Position Four: How do I find it?
Page of Cups
This card represents contemplation and imagination, a newly emerging consciousness. She notices synchronicities and feels intuitively. This page is not bogged down by the pressure to make decisions or organize her desires. She happily ponders. Paul Quinn in Tarot for Life provides this Mark Twain quote to open the discussion of the Page of Cups: “One learns through the heart, not the eyes or the intellect” (199). I can find magic by quietly and contentedly watching what emerges from my subconscious. Don’t judge or feel the need to take immediate action. Allow this magic to manifest itself without accidentally squashing it or altering its course. Like the happy otter in the Animism Tarot swimming alongside the flower watching and enjoying its magic.
Position Five: How do I use it?
Five of Cups
At first I wasn’t sure what to make of this card in this position, but I think it’s actually a very cool card here. It offers a realistic view of using magic in my own life. I have absolutely suffered loss and grief. And that will surface from time to time, but in the traditional RWS depiction, two cups remain upright. My life isn’t over or all sorrow. There is hope and goodness. I can grieve when I need to, but when I don’t I can use the “magic” in my life to turn around and take joy in the two full cups. My life can be full and beautiful even if some of my “cups” have been spilled, and if I use the magic in my life to good ends I can have that full and beautiful life.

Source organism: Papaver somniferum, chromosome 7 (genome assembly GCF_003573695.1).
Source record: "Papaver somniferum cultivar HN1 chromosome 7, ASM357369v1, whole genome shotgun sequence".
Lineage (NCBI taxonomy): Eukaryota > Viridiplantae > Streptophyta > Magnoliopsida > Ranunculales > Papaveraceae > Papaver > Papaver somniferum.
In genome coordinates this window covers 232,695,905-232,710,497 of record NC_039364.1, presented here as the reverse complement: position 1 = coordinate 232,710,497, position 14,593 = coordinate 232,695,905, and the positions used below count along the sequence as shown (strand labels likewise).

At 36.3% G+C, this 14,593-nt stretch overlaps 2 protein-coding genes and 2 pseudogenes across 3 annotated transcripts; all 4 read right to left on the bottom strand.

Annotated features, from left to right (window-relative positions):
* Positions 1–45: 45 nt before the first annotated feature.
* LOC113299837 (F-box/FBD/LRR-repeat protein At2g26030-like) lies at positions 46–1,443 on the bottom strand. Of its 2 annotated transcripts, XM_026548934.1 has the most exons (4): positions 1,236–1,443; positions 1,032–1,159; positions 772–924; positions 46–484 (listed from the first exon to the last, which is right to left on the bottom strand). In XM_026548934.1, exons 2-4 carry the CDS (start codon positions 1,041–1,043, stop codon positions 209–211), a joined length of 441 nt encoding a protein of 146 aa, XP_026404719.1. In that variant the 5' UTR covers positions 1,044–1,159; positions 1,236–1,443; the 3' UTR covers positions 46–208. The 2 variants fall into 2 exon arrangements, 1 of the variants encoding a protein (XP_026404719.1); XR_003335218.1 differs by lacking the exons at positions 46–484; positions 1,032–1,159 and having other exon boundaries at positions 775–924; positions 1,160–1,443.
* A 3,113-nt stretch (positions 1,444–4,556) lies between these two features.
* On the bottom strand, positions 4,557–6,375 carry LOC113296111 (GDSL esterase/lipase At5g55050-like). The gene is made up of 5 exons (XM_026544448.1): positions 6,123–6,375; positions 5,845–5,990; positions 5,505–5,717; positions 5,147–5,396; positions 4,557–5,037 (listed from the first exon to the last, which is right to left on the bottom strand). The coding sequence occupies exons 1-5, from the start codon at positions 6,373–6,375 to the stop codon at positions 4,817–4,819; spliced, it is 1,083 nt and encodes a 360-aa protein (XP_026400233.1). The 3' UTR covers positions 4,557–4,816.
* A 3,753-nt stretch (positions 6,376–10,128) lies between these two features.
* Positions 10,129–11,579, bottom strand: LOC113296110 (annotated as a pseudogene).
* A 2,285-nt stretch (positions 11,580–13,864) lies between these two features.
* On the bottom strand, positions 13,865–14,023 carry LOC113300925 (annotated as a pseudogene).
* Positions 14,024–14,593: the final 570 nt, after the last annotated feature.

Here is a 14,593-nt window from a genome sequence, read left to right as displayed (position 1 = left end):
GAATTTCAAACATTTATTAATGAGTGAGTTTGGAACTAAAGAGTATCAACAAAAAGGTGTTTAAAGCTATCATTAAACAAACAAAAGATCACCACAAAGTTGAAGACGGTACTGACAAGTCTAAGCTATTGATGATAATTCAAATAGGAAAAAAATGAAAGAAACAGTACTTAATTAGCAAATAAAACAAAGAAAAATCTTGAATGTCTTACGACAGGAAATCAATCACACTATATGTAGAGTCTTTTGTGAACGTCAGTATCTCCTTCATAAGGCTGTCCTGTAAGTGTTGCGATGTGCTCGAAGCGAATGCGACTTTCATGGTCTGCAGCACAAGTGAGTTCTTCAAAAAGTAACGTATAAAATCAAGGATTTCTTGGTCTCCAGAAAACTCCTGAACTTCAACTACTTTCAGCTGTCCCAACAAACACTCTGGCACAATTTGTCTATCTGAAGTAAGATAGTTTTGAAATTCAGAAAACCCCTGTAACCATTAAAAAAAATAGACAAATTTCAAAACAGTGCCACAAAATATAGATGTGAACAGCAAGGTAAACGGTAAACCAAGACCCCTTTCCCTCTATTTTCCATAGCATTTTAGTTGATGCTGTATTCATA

I think the Animism Tarot depiction is wonderful for this. The Marbled Salamander sits in his cave. “Rain falls softly as he finds solace in the shadows. He mourns for his losses, and there have been many. But as the rain starts to fade, the sun slowly rises.” The sun after a storm is quite magical, just as joy after great sorrow is.
The elements that showed up are the cups, wands, and pentacles. It feels like tarot might be saying, “You may have assigned The Magician the element of air, but if you want to emulate her, you’d better make sure you’re including these other elements.” Additionally, they were all Minor Arcana cards, which could serve as a reminder that I need to remember the grounded, earthly, downward facing arm of The Magician rather than getting stuck in the clouds. Her power is in manifesting her magic in the world around us. Not in thinking about or seeing the spiritual alone.